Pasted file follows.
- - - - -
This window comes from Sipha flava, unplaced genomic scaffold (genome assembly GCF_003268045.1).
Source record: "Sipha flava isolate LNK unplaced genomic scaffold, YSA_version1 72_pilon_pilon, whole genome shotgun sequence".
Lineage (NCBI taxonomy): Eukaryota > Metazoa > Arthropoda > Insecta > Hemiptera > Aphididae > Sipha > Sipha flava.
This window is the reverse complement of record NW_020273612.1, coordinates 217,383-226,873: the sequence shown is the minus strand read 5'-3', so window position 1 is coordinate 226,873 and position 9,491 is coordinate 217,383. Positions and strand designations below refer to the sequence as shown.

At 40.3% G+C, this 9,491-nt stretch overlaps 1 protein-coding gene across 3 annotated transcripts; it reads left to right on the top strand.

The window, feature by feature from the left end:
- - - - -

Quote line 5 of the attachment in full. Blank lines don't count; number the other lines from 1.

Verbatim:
At 40.3% G+C, this 9,491-nt stretch overlaps 1 protein-coding gene across 3 annotated transcripts; it reads left to right on the top strand.